Jet fuel is an aviation hydrocarbon fuel for aircraft with heat engine.
They produce jet fuel for subsonic aircraft compliant with GOST 10227-86 and for supersonic aircraft compliant with GOST 12308-89. Five fuel grades (TS-1, T-1, T-1S and T-2 and RT) are provided for subsonic aircraft, two for supersonic - (T-6 and T-8V). The mainstream fuels currently in use are the TS-1 (higher and first grade) and RT (premium grade).
It is produced by way of direct distillation of sour oil (target fraction - 150-250°C). In case of high content of sulfur and mercaptans, hydrotreating or sweetening is carried out, then it is used in admixture with the front-end fraction. The content of the hydrotreated component is limited in concentration to 70% to prevent reduction in antiwear properties of the fuel. It is the most common grade of jet fuel for subsonic aircraft. Used in both military and civilian applications. It is also used for enrichment by flotation.
Product of direct distillation of low-sulfur oil of naphthenic base with a boiling range of 130-280C. It contains a large amount of naphthenic acids and has high acidity, therefore, it is subjected to alkalization followed by water washing (to remove naphthenic acids resulting from alkalinity of sodium soaps).
The presence of significant quantities of heteroatomic compounds, mostly oxygen-containing, results in a relatively good anti-wear properties and sufficiently acceptable chemical stability of fuel on the one hand, while on the other - lower thermooxidative stability.
Long experience with fuel T-1 use in aviation demonstrated that, due to its low thermal oxidative stability, increased resinous deposits in the NK-8 engine mounted on the main types of civil aircraft (TU-154, IL-62, IL-76) occur, resulting in dramatic (almost 2 times) reduction of engine life. Production of T-1 fuel is very limited, they only produce its first quality category.
Product of distillation of low-sulfur oil of naphthenic base with boiling range of 130-280°C. It contains large amount of naphthenic acids, because of which it has a high acidity and thus, following release of fractions from petroleum, it undergoes alkalization followed by water washing. Heteroatomic naphthenic compounds contained in the fuel provide good anti-wear properties and chemical stability, on the other hand, the fuel has a very low thermal-oxidative stability. Long-term tests have shown that using that fuel in NK-8 (TU-154 (A, B, B-1, B-2) and IL-62) engines results in increased resinous deposition, due to which engine life is reduced by two times. Currently, only first class fuel is produced in very limited quantities.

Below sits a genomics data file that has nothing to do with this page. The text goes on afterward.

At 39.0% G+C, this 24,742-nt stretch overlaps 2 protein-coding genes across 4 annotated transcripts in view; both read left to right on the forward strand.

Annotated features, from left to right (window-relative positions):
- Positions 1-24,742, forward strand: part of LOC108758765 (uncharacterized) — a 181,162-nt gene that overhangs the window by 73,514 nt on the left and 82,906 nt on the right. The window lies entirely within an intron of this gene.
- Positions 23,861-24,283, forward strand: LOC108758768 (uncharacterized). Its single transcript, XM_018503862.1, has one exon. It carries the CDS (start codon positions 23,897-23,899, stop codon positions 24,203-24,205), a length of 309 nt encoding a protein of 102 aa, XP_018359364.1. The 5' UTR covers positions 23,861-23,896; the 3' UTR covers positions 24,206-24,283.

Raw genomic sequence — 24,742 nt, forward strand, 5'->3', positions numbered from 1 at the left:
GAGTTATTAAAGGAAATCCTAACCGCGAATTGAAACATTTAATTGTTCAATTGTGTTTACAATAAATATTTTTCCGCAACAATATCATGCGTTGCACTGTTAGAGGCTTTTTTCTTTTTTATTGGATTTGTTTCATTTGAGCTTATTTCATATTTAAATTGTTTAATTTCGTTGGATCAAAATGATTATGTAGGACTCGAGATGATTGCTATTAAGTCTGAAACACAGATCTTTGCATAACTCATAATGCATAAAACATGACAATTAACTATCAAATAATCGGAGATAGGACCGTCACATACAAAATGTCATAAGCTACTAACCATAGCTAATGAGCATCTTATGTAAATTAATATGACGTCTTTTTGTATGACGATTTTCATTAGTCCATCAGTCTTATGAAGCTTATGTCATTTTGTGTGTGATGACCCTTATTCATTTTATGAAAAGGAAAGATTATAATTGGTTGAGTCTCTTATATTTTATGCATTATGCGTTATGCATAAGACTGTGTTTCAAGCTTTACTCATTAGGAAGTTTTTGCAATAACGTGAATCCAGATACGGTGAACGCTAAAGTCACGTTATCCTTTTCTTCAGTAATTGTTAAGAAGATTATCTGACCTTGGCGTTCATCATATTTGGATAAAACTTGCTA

The raw material for the production may be scarce grades of oil with negligible sulfur content (North Caucasian and Azerbaijani oil).
Product of distillation of broad fractional composition of oil - 60- 280°C. It contains up to 40% of gasoline fractions, which causes high saturated vapor pressure, low viscosity and density. Increased saturated vapor pressure causes probability of formation of vapor lock in the fuel system of an aircraft, which limits the altitude of flight.
Fuel is not produced; it is redundant for the TS-1 and RT.
It is produced by hydrorefining of straight-run kerosene fractions with a boiling range 135-280°C. As a result, the hydrotreatment reduces the content of sulfur and mercaptans, but also deteriorates antiwear properties and chemical stability. To prevent that, antiwear and antioxidant additives are introduced into the fuel.
RT fuel is fully compliant with the international standards, surpassing those in certain properties. It has good antiwear properties, high chemical and thermal oxidative stability, low sulfur content and almost complete absence of mercaptans. The fuel can be stored up to 10 years and provides for a full service life of an engine.
It is produced by deep hydrogenation of straight-run fraction at 195-315°C obtained from suitable naphthenic oils. Used in supersonic aircraft, mostly in the Russian Air Force.
It represents hydrotreated fraction with boiling range of 165-280°C. In case of naphthenic low-sulfur oils, its use without hydrotreating of the straight-run fraction is permissible. Used in supersonic aircraft, mostly in the Russian Air Force.